Today: Dec 08 , 2019

Start the Year Fresh ~ DeClutter the Yard

25 January 2018  

Simplify your life outdoors. The best approach to yard cleanup. 

Although you make “every effort” the yard just never seems to have that cared-for look. Chances are that you have at least a couple of items of clutter that should be on their way to a recycling bin. They probably are things that have been littering your yard/garden for so long that you don't even “see” them anymore.  Start the year with a fresh sweep to remove unsightly litter. It will give your yard a tended look and brighten your spirits and those of your neighbors!

Cleaning the Yard 

Garden Pots and Containers - Face it; you aren't going to get around to repairing that ceramic flower pot you've been tripping over for months. Give yourself a break and toss it, along with other cracked or broken garden containers no longer usable.


Broken Garden Statues and Ornaments - Artistically placed in a well-kept landscape a fractured garden statue can sometimes look charming. However, if the statue is in an unsightly yard and the angel has no wings, it's time to make that hard call and chuck it!


Old Paint - Don't just toss containers of paint into the garbage. There are recycle centers that specialize  in getting rid of unwanted paint. Check for a list of drop-off locations and the products accepted. The list of Arizona locations is growing by the month, as well as the products that can be disposed at each one. Among the products that can be recycled: Interior and exterior architectural paints, deck coatings, stains, primers, sealers, waterproofing sealers and repellents, rust preventatives, and field and lawn paints.

Dying Lawn – If you cringe when your eyes sweep over that increasingly browned, parched lawn. Simply replace it with a lawn alternative and free yourself from that nagging burden of guilt.  

Garden YouTube on Plants that replace Lawns

Piles of Wood - Have pieces of wood you've been saving for some unknown outdoor project or an impromptu bonfire?  If they've been cluttering the yard far too long put on a pair of gloves and move that stash to your garbage bin or take it to a local recycling center.

About that bonfire - check local laws regarding wood-burning. They recently may have been updated because of the weather.

Drought Factor - Seriously consider replacing stressed-out plants with some that are more robust and drought-resistant.  There are so many exciting native choices that are undemanding yet brighten a landscape.  Now is the time to take that hard step and rip out that ugly plant that is bringing down views of your gardens.  

Broken and Old Garden Tools, Equipment - A few years ago, the handle fell off of your garden spade. So get rid of it!  If they're metal, be sure to put discards into the recycling bin.  For $25 you can get yourself a brand new shovel that will let you do a better job at gardening tasks.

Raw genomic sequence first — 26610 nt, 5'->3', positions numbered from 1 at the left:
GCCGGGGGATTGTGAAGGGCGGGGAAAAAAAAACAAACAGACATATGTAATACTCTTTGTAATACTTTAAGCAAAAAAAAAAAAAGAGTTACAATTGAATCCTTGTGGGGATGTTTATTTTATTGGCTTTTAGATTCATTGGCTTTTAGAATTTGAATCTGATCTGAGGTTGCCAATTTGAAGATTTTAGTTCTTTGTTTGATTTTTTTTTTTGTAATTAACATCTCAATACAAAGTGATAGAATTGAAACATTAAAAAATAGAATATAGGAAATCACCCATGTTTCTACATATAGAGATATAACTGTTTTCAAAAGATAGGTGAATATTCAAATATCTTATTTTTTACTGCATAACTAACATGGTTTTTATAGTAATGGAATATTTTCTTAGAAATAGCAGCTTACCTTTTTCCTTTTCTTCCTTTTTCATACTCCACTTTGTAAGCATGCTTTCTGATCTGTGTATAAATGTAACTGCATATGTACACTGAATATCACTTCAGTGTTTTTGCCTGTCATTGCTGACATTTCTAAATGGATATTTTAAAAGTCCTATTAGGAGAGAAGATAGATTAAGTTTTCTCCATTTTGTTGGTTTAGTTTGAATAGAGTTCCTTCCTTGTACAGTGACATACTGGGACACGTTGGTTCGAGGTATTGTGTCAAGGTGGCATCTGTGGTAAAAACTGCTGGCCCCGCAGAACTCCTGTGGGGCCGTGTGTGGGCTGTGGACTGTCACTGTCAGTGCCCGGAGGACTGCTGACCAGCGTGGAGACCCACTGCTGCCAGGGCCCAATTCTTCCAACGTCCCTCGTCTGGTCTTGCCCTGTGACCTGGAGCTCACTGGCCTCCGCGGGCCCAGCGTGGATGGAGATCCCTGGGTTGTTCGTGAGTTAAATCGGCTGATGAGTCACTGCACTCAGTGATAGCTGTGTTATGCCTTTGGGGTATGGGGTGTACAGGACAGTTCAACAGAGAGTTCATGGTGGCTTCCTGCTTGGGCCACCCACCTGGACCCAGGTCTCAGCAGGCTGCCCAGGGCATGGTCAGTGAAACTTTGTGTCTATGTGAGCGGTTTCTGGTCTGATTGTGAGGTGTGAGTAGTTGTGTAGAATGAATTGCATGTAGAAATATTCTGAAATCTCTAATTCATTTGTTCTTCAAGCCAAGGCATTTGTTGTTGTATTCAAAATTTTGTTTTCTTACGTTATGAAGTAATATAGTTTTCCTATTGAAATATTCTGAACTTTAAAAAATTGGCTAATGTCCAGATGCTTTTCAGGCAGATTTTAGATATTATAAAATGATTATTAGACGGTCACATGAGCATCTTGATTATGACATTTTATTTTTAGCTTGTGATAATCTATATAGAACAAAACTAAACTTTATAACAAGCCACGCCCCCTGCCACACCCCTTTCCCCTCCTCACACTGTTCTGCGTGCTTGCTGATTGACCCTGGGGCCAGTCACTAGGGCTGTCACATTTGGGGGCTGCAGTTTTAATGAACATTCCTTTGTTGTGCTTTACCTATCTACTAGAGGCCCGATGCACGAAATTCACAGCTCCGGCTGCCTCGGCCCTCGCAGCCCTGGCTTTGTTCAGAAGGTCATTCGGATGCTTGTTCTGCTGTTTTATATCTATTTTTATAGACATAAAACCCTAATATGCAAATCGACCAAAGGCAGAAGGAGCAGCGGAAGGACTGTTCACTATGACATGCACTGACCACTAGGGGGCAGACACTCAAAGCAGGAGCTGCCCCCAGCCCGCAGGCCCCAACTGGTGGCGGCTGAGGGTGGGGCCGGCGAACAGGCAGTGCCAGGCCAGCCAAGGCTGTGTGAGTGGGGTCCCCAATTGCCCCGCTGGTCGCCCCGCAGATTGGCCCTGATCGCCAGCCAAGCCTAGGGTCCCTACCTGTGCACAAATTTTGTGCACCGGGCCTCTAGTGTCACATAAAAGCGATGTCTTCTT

Old Spa or Hot Tub - You can try selling your spa on a site like, but don't think interested parties will be busting down your door once the ad posts. Hot tubs are big, bulky, and not everyone wants a used hot tub.  Try giving it away to those that will haul it off for free.  Try a local business that specializes in spa demolition and removal.  Sometimes a crane is needed to exhume the dead carcass!


Plant Trimmings - If you are ambitious and want to be more environmentally proactive, start a backyard compost bin.  It's an easy way to recycle  leaves, grass, and other plant matter.  You can add vegetable and fruit scraps, tea bags and leaves, coffee grounds, eggshells, and a lot of other green kitchen waste. The finished compost can be  used as a mulch or added to your garden to improve the soil.

If composting doesn't have your name on it, gather up all twigs, leaves, and other plant waste to top off your trashcans on pick-up days.  It's amazing how much can be crammed into a trash can!  For large jobs, cities have annual pickup dates.  Check them out here:

Prescott Annual Pickup dates

Prescott Valley Clean-up Day Event

Old Charcoal - Have you switched from a charcoal barbecue to a gas grill but still have left-over briquettes or pieces of lump charcoal? Don't just throw them away.  Add a few pieces to the compost pile; they will help to break down organic matter.  Use it in a toolbox to absorb moisture. Crushed charcoal can suppress weed growth in a garden or along fence lines.  

Dated Playground Equipment - Katelyn is a junior in high school, and James graduated from university last spring. Think it might be time to part with that large wood and metal jungle gym they loved as grade-schoolers? 

Clean it up, tighten screws and bolts, and post it on at a reasonable price. Or, give it to the young family down the street who will enjoy it for years to come.  Your act of good will is sure to earn you immediate 'good neighbor' points.  No, don't save it for the grandchildren you might someday have. Think about what you could do with the space: plant a kitchen garden or maybe install that hot tub you've always wanted.